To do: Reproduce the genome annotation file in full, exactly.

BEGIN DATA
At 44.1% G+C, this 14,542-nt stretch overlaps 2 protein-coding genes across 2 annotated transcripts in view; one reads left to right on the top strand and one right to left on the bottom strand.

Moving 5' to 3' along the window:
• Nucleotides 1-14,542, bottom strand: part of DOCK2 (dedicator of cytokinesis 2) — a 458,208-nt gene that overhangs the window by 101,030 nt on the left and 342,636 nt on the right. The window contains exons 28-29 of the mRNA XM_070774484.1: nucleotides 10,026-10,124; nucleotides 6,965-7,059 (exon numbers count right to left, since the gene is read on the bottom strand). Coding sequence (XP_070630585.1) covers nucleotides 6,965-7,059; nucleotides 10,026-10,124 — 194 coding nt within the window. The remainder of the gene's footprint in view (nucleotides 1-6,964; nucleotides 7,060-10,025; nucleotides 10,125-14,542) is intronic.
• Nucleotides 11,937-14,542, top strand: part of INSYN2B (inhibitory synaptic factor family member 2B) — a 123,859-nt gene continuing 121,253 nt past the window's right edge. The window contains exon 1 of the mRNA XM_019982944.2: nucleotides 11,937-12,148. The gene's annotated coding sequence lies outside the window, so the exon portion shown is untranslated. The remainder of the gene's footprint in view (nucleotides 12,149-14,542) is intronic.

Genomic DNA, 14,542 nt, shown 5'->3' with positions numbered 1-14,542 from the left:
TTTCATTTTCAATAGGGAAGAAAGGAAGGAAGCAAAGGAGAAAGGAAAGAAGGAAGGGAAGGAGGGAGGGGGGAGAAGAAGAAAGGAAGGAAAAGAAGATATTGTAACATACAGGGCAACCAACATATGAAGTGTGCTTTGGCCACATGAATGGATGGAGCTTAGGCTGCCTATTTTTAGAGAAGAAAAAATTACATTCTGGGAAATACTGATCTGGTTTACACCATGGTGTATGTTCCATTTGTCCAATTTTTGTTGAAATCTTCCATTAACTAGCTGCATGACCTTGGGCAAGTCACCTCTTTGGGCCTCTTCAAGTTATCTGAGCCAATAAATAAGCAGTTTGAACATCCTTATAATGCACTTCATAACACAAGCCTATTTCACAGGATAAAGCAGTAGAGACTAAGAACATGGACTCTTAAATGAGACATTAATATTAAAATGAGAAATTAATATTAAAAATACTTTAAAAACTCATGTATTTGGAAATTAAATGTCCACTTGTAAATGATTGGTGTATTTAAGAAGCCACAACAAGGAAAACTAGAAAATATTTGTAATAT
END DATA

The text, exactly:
At 44.1% G+C, this 14,542-nt stretch overlaps 2 protein-coding genes across 2 annotated transcripts in view; one reads left to right on the top strand and one right to left on the bottom strand.

Moving 5' to 3' along the window:
• Nucleotides 1-14,542, bottom strand: part of DOCK2 (dedicator of cytokinesis 2) — a 458,208-nt gene that overhangs the window by 101,030 nt on the left and 342,636 nt on the right. The window contains exons 28-29 of the mRNA XM_070774484.1: nucleotides 10,026-10,124; nucleotides 6,965-7,059 (exon numbers count right to left, since the gene is read on the bottom strand). Coding sequence (XP_070630585.1) covers nucleotides 6,965-7,059; nucleotides 10,026-10,124 — 194 coding nt within the window. The remainder of the gene's footprint in view (nucleotides 1-6,964; nucleotides 7,060-10,025; nucleotides 10,125-14,542) is intronic.
• Nucleotides 11,937-14,542, top strand: part of INSYN2B (inhibitory synaptic factor family member 2B) — a 123,859-nt gene continuing 121,253 nt past the window's right edge. The window contains exon 1 of the mRNA XM_019982944.2: nucleotides 11,937-12,148. The gene's annotated coding sequence lies outside the window, so the exon portion shown is untranslated. The remainder of the gene's footprint in view (nucleotides 12,149-14,542) is intronic.

Genomic DNA, 14,542 nt, shown 5'->3' with positions numbered 1-14,542 from the left:
TTTCATTTTCAATAGGGAAGAAAGGAAGGAAGCAAAGGAGAAAGGAAAGAAGGAAGGGAAGGAGGGAGGGGGGAGAAGAAGAAAGGAAGGAAAAGAAGATATTGTAACATACAGGGCAACCAACATATGAAGTGTGCTTTGGCCACATGAATGGATGGAGCTTAGGCTGCCTATTTTTAGAGAAGAAAAAATTACATTCTGGGAAATACTGATCTGGTTTACACCATGGTGTATGTTCCATTTGTCCAATTTTTGTTGAAATCTTCCATTAACTAGCTGCATGACCTTGGGCAAGTCACCTCTTTGGGCCTCTTCAAGTTATCTGAGCCAATAAATAAGCAGTTTGAACATCCTTATAATGCACTTCATAACACAAGCCTATTTCACAGGATAAAGCAGTAGAGACTAAGAACATGGACTCTTAAATGAGACATTAATATTAAAATGAGAAATTAATATTAAAAATACTTTAAAAACTCATGTATTTGGAAATTAAATGTCCACTTGTAAATGATTGGTGTATTTAAGAAGCCACAACAAGGAAAACTAGAAAATATTTGTAATAT